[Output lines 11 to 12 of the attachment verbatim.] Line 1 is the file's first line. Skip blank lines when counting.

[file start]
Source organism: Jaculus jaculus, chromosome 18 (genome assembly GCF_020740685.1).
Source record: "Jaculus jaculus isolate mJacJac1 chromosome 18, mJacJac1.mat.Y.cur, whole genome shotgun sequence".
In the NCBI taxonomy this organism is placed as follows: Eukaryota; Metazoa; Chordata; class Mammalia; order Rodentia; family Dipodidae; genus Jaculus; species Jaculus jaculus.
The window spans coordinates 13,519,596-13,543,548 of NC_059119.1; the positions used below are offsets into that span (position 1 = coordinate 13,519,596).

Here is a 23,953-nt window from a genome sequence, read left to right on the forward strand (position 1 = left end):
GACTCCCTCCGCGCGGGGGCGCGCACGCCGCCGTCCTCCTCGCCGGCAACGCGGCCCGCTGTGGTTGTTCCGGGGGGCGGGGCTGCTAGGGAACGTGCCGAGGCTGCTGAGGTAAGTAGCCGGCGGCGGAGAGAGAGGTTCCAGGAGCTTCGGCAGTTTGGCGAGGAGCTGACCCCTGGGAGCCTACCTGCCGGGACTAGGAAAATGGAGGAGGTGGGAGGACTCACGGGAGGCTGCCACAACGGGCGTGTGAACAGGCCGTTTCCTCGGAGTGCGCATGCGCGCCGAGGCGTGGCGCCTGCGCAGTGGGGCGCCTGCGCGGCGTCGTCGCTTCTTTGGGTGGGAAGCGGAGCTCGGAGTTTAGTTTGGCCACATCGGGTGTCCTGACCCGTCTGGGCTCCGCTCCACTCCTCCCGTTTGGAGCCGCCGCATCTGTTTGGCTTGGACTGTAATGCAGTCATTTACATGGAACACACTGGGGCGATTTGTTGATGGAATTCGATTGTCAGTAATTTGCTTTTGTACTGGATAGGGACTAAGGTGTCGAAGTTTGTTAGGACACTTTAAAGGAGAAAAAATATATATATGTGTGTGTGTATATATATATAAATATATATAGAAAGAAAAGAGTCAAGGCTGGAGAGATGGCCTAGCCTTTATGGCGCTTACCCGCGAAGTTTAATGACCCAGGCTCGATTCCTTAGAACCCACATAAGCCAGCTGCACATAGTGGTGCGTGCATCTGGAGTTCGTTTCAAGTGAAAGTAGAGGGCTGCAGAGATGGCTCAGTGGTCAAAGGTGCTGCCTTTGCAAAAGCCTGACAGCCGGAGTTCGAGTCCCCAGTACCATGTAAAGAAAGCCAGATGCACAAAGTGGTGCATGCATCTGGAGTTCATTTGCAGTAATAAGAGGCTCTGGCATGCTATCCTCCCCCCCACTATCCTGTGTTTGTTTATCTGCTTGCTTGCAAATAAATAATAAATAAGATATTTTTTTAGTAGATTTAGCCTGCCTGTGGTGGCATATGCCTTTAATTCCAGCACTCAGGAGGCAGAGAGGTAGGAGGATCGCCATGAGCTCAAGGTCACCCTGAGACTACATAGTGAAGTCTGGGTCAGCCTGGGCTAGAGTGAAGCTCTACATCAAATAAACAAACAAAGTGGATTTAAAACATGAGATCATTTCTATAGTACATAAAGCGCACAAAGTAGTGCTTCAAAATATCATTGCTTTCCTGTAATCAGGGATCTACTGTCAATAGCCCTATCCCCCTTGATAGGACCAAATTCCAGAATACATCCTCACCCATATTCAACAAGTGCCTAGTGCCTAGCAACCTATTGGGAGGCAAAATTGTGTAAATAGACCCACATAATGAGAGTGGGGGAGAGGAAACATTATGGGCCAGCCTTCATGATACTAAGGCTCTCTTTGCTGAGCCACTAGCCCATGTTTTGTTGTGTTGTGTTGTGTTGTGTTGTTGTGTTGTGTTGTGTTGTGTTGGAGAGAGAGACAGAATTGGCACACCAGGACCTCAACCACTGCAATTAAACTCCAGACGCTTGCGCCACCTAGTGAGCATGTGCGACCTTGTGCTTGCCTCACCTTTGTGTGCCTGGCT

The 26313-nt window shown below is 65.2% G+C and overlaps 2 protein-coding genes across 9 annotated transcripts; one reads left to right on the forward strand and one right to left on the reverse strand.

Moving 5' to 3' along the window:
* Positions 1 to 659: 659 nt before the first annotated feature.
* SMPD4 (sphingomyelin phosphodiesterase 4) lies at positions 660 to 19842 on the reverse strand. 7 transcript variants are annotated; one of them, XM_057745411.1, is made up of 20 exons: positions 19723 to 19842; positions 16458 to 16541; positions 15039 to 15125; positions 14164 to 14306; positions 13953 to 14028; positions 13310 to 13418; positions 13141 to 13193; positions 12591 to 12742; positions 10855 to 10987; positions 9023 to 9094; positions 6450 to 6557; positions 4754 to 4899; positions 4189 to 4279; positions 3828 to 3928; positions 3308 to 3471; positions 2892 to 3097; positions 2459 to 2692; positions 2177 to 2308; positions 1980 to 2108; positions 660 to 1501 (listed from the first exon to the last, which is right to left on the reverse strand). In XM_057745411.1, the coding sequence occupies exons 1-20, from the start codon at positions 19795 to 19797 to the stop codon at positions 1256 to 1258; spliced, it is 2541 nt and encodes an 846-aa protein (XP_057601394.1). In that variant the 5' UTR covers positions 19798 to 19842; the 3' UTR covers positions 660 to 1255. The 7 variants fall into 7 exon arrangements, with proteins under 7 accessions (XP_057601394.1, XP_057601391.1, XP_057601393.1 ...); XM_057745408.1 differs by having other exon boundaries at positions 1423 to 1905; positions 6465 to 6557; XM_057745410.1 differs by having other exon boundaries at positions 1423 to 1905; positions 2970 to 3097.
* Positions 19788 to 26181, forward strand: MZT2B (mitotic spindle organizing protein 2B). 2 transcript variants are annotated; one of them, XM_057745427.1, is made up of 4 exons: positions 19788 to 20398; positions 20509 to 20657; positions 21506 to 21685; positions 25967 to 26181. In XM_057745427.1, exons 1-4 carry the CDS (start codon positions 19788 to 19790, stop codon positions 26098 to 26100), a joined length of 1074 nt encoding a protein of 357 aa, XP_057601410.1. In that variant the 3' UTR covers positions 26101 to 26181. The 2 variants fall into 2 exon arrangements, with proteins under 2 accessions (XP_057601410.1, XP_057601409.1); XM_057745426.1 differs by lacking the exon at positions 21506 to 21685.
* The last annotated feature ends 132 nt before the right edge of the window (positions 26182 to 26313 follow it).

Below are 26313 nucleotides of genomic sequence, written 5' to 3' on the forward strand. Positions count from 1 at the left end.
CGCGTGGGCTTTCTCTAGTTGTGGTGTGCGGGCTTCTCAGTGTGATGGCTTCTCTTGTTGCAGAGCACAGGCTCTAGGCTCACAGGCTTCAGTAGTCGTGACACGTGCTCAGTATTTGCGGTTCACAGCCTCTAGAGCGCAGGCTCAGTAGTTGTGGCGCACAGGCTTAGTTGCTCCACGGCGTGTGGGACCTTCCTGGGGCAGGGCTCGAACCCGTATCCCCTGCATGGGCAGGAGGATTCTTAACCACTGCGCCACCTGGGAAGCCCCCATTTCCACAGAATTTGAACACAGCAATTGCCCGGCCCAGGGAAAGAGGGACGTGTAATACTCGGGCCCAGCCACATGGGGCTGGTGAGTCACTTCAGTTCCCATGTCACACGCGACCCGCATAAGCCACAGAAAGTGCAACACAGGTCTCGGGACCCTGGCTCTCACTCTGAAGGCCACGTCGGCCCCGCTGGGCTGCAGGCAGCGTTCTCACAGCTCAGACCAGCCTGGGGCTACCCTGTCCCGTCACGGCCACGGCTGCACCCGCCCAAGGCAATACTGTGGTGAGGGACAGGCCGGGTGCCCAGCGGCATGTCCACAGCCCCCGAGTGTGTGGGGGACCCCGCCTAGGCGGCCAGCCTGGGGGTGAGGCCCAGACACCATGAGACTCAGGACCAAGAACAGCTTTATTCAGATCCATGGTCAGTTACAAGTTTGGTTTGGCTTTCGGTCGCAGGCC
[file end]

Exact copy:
* Positions 19788 to 26181, forward strand: MZT2B (mitotic spindle organizing protein 2B). 2 transcript variants are annotated; one of them, XM_057745427.1, is made up of 4 exons: positions 19788 to 20398; positions 20509 to 20657; positions 21506 to 21685; positions 25967 to 26181. In XM_057745427.1, exons 1-4 carry the CDS (start codon positions 19788 to 19790, stop codon positions 26098 to 26100), a joined length of 1074 nt encoding a protein of 357 aa, XP_057601410.1. In that variant the 3' UTR covers positions 26101 to 26181. The 2 variants fall into 2 exon arrangements, with proteins under 2 accessions (XP_057601410.1, XP_057601409.1); XM_057745426.1 differs by lacking the exon at positions 21506 to 21685.
* The last annotated feature ends 132 nt before the right edge of the window (positions 26182 to 26313 follow it).